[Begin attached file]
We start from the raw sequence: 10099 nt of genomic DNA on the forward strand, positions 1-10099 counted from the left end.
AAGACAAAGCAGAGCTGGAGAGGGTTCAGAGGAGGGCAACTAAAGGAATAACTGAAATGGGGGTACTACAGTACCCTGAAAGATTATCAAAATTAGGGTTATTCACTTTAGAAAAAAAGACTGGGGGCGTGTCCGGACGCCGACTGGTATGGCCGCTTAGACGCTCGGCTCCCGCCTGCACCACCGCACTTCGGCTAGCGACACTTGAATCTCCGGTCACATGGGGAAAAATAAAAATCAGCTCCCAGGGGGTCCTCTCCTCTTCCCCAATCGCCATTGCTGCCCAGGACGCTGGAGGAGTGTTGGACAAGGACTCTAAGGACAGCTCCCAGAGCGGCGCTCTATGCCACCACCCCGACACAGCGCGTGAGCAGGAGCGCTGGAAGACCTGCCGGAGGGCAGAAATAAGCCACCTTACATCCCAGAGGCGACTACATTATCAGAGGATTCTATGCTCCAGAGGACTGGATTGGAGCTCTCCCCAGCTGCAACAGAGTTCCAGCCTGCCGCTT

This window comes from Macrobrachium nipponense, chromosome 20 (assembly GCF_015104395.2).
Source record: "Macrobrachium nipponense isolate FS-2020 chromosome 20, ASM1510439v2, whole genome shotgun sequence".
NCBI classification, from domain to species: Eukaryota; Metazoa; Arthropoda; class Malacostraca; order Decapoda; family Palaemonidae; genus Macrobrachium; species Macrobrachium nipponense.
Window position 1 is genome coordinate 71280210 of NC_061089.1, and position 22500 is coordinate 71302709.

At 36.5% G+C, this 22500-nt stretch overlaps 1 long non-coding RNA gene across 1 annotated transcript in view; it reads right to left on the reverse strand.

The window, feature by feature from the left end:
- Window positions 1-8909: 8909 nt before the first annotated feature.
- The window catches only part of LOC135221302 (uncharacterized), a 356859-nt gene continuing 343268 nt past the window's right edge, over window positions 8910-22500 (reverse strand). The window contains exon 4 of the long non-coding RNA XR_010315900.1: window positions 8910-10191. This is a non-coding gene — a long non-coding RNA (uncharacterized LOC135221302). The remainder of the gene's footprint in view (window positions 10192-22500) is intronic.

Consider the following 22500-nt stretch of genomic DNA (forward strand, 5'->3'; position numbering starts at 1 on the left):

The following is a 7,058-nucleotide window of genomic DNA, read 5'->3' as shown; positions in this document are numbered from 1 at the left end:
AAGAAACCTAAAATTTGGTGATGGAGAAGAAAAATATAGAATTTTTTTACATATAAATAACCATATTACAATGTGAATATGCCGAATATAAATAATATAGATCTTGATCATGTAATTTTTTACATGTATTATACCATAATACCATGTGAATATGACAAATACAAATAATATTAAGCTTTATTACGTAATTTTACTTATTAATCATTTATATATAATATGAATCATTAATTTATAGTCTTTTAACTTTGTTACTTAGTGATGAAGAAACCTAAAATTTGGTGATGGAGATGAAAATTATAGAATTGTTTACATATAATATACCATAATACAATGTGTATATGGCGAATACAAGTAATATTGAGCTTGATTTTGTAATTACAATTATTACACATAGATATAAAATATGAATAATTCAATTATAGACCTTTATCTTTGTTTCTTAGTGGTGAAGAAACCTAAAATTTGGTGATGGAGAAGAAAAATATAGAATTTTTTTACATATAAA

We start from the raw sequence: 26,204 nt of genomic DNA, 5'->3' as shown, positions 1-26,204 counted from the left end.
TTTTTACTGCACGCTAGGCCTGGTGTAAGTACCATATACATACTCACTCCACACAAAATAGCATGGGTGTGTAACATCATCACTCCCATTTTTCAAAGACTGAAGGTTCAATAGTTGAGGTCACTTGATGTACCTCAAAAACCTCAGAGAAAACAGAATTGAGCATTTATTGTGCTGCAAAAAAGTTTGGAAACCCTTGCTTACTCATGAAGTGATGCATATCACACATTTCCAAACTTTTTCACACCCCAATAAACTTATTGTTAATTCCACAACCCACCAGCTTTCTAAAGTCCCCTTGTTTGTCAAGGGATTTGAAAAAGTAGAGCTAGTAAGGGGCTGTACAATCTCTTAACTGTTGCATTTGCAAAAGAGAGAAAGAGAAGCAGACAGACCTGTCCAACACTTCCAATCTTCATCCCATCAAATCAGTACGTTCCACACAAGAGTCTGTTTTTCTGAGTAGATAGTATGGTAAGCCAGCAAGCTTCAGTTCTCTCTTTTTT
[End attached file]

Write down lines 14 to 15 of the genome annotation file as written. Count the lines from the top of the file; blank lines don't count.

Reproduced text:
We start from the raw sequence: 26,204 nt of genomic DNA, 5'->3' as shown, positions 1-26,204 counted from the left end.
TTTTTACTGCACGCTAGGCCTGGTGTAAGTACCATATACATACTCACTCCACACAAAATAGCATGGGTGTGTAACATCATCACTCCCATTTTTCAAAGACTGAAGGTTCAATAGTTGAGGTCACTTGATGTACCTCAAAAACCTCAGAGAAAACAGAATTGAGCATTTATTGTGCTGCAAAAAAGTTTGGAAACCCTTGCTTACTCATGAAGTGATGCATATCACACATTTCCAAACTTTTTCACACCCCAATAAACTTATTGTTAATTCCACAACCCACCAGCTTTCTAAAGTCCCCTTGTTTGTCAAGGGATTTGAAAAAGTAGAGCTAGTAAGGGGCTGTACAATCTCTTAACTGTTGCATTTGCAAAAGAGAGAAAGAGAAGCAGACAGACCTGTCCAACACTTCCAATCTTCATCCCATCAAATCAGTACGTTCCACACAAGAGTCTGTTTTTCTGAGTAGATAGTATGGTAAGCCAGCAAGCTTCAGTTCTCTCTTTTTT